After a lazy day on the sofa, I’m awake until 3am, doing research on my phone next to my snoring husband. I Google stuff like “characteristics of benign tumors,” and “ultrasound differences between benign and malignant tumors” and I come up with some good stuff:

  • My tumor is rounded not spiky. (Cancer is spiky as fuck)
  • My tumor is wide, not tall. (Benign tumors grow with the grain of the breast, cancer goes wherever the fuck it wants)
  • My tumor has clear borders. (Cancerous growths often appear fuzzy or blurred at the edges—it doesn’t want to be contained)
  • My little soft-serve turd tumor is probably benign! Hooray!

The next morning, I tell my husband and older daughter of my medical research, and how I feel quite relieved. My daughter goes to her dad’s and I tell her I will text her when I hear back from the doctor on Thursday. “Don’t worry,” I tell her. “It’s going to be fine.”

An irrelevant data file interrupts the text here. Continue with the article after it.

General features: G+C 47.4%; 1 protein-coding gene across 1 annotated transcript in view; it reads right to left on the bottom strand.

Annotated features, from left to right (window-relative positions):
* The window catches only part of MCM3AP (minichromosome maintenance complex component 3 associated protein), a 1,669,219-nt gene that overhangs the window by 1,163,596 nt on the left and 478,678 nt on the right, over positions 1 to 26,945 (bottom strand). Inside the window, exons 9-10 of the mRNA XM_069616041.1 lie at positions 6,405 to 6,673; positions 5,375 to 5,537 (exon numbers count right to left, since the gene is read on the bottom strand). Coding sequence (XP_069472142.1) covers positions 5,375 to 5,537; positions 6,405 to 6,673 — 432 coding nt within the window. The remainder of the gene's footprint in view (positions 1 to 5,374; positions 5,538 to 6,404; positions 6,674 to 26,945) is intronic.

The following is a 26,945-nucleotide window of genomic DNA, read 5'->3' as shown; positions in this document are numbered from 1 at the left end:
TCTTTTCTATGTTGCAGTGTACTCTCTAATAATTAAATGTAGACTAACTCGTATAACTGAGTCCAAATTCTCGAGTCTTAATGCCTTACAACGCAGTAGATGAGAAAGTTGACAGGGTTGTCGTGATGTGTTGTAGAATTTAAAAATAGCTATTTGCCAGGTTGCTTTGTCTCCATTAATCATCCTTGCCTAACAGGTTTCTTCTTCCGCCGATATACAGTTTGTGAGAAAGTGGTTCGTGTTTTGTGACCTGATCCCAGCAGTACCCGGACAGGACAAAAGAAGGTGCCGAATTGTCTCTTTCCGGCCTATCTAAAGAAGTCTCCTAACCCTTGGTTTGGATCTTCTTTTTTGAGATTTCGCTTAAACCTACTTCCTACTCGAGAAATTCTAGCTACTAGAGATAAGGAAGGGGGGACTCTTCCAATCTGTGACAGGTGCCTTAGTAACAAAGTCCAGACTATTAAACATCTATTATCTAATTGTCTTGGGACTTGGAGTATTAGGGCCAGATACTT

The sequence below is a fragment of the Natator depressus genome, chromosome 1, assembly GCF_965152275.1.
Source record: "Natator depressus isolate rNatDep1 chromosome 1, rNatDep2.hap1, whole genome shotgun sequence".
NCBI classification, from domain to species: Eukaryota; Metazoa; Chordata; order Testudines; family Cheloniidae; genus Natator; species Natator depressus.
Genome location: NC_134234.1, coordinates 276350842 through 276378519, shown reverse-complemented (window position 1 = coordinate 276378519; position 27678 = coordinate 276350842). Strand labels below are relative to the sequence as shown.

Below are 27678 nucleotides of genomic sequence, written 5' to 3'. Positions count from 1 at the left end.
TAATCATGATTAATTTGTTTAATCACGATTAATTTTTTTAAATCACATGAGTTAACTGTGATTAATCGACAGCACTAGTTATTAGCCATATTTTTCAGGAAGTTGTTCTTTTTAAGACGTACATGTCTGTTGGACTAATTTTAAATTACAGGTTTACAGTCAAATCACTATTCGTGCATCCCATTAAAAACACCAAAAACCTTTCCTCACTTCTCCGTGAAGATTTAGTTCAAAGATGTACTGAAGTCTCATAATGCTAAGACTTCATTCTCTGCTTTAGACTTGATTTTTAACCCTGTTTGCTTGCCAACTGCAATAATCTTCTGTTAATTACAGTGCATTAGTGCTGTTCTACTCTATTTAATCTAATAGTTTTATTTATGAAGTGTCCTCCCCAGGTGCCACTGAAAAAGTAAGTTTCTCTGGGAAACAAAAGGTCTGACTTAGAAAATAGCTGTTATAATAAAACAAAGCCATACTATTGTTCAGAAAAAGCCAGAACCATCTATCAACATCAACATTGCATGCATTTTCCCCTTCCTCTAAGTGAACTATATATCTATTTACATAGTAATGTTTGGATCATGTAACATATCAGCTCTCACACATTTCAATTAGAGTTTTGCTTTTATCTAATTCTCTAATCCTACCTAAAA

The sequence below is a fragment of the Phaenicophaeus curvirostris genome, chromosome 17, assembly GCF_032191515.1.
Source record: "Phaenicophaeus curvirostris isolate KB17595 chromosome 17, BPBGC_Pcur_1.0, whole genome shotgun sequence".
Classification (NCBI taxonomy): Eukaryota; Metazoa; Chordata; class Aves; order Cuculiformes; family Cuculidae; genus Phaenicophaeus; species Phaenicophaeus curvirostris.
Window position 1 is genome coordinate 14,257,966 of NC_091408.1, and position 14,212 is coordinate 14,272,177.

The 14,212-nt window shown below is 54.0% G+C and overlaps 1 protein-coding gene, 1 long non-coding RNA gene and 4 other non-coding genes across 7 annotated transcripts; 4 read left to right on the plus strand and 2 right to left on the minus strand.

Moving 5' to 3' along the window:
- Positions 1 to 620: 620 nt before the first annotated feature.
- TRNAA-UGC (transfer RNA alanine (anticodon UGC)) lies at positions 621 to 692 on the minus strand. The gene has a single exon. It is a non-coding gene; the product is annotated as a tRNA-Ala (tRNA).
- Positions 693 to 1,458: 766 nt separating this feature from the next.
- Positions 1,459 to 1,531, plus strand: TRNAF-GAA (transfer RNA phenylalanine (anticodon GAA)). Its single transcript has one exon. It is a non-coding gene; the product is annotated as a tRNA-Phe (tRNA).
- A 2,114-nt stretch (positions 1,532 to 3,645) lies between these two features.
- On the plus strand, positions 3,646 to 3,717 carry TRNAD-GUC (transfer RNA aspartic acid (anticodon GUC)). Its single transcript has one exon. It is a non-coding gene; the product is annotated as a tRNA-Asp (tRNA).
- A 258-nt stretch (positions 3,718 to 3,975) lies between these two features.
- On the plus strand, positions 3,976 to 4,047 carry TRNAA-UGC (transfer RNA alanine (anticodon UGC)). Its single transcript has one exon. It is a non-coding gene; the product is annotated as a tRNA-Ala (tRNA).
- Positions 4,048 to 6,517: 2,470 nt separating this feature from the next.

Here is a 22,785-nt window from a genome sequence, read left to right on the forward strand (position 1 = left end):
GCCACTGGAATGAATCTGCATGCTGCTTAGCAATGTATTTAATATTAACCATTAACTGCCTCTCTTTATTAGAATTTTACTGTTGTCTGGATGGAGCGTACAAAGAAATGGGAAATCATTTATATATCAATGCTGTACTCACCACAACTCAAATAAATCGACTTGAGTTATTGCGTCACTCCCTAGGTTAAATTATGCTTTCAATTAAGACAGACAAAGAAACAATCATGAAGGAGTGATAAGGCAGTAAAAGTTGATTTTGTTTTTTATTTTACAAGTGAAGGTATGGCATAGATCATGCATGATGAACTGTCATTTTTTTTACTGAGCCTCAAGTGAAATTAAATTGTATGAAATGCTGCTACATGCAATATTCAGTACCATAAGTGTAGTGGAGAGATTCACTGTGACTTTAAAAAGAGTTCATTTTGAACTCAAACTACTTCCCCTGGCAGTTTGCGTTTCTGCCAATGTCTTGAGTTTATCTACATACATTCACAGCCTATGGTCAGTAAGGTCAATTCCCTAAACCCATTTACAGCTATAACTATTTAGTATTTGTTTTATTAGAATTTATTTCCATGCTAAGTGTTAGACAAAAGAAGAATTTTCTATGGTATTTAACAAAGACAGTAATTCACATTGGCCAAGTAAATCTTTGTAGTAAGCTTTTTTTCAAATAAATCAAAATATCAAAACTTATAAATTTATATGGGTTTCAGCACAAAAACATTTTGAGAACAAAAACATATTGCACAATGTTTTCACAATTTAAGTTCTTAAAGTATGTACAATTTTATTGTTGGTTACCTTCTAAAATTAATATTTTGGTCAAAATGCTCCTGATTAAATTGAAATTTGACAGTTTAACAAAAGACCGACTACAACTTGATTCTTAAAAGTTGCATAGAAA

Around five o’clock that evening I see a missed call. It’s a private number. I listen to the voicemail and it’s Dr. Movie Star. He wants me to call him. I’m heading for the privacy of the bedroom and searching frantically for something to write with so I can jot down the number and call him back. The phone rings again. Dr. Movie Star really wants to talk to me.

“I’m sorry to have to tell you this…”

It’s cancer. Here are the notes I took during this call.
My husband comes into the room and I give him the thumbs-down.